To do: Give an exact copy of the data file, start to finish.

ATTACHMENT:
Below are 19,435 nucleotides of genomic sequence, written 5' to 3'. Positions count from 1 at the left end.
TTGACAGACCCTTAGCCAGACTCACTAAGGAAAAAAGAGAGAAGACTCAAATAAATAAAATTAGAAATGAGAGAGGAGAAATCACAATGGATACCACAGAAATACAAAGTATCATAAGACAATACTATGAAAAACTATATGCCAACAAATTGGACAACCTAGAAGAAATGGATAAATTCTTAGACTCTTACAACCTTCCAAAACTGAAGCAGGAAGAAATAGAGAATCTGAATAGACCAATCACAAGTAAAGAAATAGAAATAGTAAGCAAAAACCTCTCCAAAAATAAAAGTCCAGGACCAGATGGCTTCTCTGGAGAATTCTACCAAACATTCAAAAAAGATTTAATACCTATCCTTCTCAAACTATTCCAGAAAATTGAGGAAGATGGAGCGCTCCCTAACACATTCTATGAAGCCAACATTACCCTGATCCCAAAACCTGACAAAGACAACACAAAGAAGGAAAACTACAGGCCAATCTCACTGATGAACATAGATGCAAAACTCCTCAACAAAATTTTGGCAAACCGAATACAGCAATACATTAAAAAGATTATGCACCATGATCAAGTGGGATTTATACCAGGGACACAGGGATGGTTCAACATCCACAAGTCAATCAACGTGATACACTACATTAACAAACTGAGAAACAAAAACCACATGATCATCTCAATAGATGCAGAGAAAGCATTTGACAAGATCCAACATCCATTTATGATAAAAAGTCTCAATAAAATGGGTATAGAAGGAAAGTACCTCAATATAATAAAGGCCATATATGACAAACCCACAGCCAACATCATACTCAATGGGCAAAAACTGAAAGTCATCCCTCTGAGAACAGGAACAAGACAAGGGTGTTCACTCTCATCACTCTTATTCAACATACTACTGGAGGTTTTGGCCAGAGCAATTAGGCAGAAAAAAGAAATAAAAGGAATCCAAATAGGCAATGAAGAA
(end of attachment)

Below are 19,435 nucleotides of genomic sequence, written 5' to 3'. Positions count from 1 at the left end.
TTGACAGACCCTTAGCCAGACTCACTAAGGAAAAAAGAGAGAAGACTCAAATAAATAAAATTAGAAATGAGAGAGGAGAAATCACAATGGATACCACAGAAATACAAAGTATCATAAGACAATACTATGAAAAACTATATGCCAACAAATTGGACAACCTAGAAGAAATGGATAAATTCTTAGACTCTTACAACCTTCCAAAACTGAAGCAGGAAGAAATAGAGAATCTGAATAGACCAATCACAAGTAAAGAAATAGAAATAGTAAGCAAAAACCTCTCCAAAAATAAAAGTCCAGGACCAGATGGCTTCTCTGGAGAATTCTACCAAACATTCAAAAAAGATTTAATACCTATCCTTCTCAAACTATTCCAGAAAATTGAGGAAGATGGAGCGCTCCCTAACACATTCTATGAAGCCAACATTACCCTGATCCCAAAACCTGACAAAGACAACACAAAGAAGGAAAACTACAGGCCAATCTCACTGATGAACATAGATGCAAAACTCCTCAACAAAATTTTGGCAAACCGAATACAGCAATACATTAAAAAGATTATGCACCATGATCAAGTGGGATTTATACCAGGGACACAGGGATGGTTCAACATCCACAAGTCAATCAACGTGATACACTACATTAACAAACTGAGAAACAAAAACCACATGATCATCTCAATAGATGCAGAGAAAGCATTTGACAAGATCCAACATCCATTTATGATAAAAAGTCTCAATAAAATGGGTATAGAAGGAAAGTACCTCAATATAATAAAGGCCATATATGACAAACCCACAGCCAACATCATACTCAATGGGCAAAAACTGAAAGTCATCCCTCTGAGAACAGGAACAAGACAAGGGTGTTCACTCTCATCACTCTTATTCAACATACTACTGGAGGTTTTGGCCAGAGCAATTAGGCAGAAAAAAGAAATAAAAGGAATCCAAATAGGCAATGAAGAA